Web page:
City trees are important: they clean the air, reduce heat islands, regulate the water cycle and offer enormous health benefits. Unbridled development, however, threatens the survival of the urban forest and the entire spectrum of its ecosystem services.
The size of these services is closely related to the importance of the canopy, the area covered by the treetops. It is generally characterized by an index that relates the sector covered by the peaks to the total size of an area.
A recent study of the natural canopy in the areas of Québec City, Beaupré, l’Île d’Orléans, Lévis, and other communities along the St. Lawrence River found an annual benefit of more than $ 1.1 billion Dollar is made.
Water supply, flooding reduction, air quality improvement, and carbon sequestration were among the ecosystem services – the benefits humans derive from the ecosystem – that were considered. In this context, several major cities have set ambitious goals for the extension of the canopy.
However, these goals face several significant challenges. Housing construction and infrastructure development and renovation tend to reduce urban roofing. Part of this reduction is directly related to the space required by the infrastructure, while another part is due to damage to trees during installation.
Construction work near existing trees can directly damage the aerial part of the tree and the underlying root system.
As a forest engineer and professor of silviculture and urban forestry, I studied the stability of trees against wind in natural, urban and rural environments. I was interested in the effect of species, soil type, and apparent defects on resistance to stem breakage and uprooting.
Building in a wooded environment leads to general changes in the growth environment of the trees. Opening the canopy exposes trees to stronger winds, which increases their water needs and can affect their stability.
Surfaces can become impermeable during construction in a wooded environment. This reduces the flow of water into the soil and promotes water runoff. Combined, these two factors can lead to water stress and ultimately stain trees a few years after they are built.
Construction work near existing trees can directly damage the air part of the tree, which is easily visible. Damage to the root system is much more subtle, but it can have more important consequences.
Roots play many roles, including accumulating reserves, anchoring them to the ground, and removing water and nutrients. Damage to the roots affects their ability to perform these various functions, which affects the general functioning of the tree.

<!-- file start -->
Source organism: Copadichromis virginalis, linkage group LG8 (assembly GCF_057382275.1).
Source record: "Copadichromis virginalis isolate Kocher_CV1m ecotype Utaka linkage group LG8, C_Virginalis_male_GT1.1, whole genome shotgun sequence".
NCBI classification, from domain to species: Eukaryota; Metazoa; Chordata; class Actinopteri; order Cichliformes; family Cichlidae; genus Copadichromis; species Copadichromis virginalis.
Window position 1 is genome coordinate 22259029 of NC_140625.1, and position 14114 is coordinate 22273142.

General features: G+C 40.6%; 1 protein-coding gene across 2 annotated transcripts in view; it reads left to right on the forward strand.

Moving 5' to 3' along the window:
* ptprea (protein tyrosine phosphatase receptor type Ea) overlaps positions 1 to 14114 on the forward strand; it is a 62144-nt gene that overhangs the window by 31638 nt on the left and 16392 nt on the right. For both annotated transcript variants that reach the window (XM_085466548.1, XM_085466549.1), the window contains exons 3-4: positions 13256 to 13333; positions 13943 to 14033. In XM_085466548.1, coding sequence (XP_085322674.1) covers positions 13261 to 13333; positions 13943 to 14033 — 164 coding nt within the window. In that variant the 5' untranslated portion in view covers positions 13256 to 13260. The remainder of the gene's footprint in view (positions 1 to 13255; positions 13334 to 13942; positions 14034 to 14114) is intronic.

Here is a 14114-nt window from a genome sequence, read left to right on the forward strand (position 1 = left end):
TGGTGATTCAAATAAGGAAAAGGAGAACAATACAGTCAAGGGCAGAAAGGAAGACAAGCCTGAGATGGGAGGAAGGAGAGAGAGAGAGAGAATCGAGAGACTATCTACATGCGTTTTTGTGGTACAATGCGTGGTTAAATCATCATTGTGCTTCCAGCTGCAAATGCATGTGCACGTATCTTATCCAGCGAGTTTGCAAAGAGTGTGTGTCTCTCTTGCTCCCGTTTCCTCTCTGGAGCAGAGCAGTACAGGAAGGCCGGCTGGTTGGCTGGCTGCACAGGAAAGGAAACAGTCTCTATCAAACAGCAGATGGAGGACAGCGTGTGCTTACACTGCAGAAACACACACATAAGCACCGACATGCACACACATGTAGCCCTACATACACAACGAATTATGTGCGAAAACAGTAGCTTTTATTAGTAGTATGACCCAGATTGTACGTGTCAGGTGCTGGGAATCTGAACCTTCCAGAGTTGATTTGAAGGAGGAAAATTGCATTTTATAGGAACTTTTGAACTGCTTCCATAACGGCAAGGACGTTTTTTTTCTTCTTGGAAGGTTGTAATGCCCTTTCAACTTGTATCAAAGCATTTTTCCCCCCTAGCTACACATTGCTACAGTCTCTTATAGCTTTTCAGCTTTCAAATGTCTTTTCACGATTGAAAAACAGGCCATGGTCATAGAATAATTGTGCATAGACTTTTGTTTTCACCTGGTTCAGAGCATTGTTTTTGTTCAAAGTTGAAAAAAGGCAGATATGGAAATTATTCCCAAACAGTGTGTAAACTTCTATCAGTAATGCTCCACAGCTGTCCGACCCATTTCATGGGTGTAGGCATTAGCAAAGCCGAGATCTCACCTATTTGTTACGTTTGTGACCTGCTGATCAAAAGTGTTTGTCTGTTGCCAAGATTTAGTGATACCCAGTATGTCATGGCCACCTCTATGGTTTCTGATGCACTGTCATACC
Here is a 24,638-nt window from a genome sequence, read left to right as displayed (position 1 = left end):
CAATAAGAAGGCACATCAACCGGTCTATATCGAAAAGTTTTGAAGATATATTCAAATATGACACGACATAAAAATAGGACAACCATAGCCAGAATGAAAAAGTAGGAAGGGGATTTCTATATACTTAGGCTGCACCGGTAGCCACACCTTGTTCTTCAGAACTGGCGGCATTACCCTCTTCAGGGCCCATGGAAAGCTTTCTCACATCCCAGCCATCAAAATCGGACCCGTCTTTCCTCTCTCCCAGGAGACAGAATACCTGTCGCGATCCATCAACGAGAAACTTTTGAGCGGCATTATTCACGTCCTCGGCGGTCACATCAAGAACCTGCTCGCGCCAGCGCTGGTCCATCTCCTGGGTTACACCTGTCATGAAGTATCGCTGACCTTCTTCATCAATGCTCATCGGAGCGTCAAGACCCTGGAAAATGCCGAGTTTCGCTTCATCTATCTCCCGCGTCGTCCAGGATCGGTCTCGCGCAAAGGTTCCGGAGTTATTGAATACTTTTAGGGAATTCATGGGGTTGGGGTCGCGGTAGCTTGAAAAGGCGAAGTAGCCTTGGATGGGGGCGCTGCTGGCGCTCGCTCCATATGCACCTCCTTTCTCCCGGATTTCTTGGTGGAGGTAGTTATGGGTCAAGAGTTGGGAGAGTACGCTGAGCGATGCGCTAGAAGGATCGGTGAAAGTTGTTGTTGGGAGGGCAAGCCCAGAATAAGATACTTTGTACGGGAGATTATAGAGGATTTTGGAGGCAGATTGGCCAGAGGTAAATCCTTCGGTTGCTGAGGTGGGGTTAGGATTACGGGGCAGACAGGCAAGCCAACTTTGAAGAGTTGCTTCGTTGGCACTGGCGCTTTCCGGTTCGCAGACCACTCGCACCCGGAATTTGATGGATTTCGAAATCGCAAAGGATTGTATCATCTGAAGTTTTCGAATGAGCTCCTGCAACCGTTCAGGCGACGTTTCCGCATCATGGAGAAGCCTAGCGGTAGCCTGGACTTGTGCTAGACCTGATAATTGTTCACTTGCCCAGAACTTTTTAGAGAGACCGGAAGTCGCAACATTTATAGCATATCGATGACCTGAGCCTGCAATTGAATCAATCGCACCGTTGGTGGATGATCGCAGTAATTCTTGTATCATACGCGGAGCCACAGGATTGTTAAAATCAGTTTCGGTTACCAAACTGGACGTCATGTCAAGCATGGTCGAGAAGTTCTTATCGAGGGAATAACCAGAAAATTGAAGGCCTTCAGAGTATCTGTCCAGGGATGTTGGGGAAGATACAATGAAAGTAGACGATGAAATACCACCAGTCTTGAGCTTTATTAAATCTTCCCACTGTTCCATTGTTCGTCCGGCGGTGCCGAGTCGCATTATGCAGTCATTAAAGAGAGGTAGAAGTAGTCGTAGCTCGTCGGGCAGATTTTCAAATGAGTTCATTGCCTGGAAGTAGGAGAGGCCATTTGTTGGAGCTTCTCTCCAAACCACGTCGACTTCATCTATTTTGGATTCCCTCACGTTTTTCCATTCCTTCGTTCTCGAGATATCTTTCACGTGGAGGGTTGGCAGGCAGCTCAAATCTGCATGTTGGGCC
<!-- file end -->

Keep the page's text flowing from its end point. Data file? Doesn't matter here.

During construction work near trees, excavations are often carried out that damage part of the root system. Studies have shown that pruning the roots can reduce resistance to uprooting – this effect can last for several years after the initial damage.
The extent of the effect is related to the extent of the root loss, a function of the distance from the trunk. Although the root extension can extend beyond the space under the crown, it is generally believed that the most important part is in this area. The effect of root pruning on tree stability also depends on the configuration of the root system.
The difficulty for the tree to replenish its water reserves after root damage can lead to the closure of stomata, the pores that control gas exchange during photosynthesis. This closure can then lead to a reduction in growth. After root destruction, the tree redirects the products of photosynthesis to rebuild the root system at the expense of the growth of the air part of the tree.
In some cases, the effects on growth and mortality are limited, but severely damaged trees take time to recover, which can make them more susceptible to other stresses. If the root loss is too great, the tree will fall over several years and eventually die. When the root system is able to rebuild itself, growth can resume its normal rhythm. Recovery is more likely if the digging is temporary and a material that is conducive to root development is reintroduced at the end of the work.
Further studies needed
Soil compaction by machines or the addition of soil above the original level can change the aeration of the soil and its water conditions. The diffusion of air to the roots and the diffusion of CO2 created by root breathing are then reduced, thereby impairing their proper function.
However, the effect of soil improvement will depend on the thickness and type of soil added. The installation of underground ventilation systems has often been recommended for large soil additions, but studies of their effectiveness are inconclusive.
In order to reduce the impact of the construction work, protective measures must be planned in advance and the construction site closely monitored. There are several standards and guides, but sometimes their recommendations differ. These measures are often based on a limited number of well-documented studies. Additional research is still needed to validate them and propose new ones.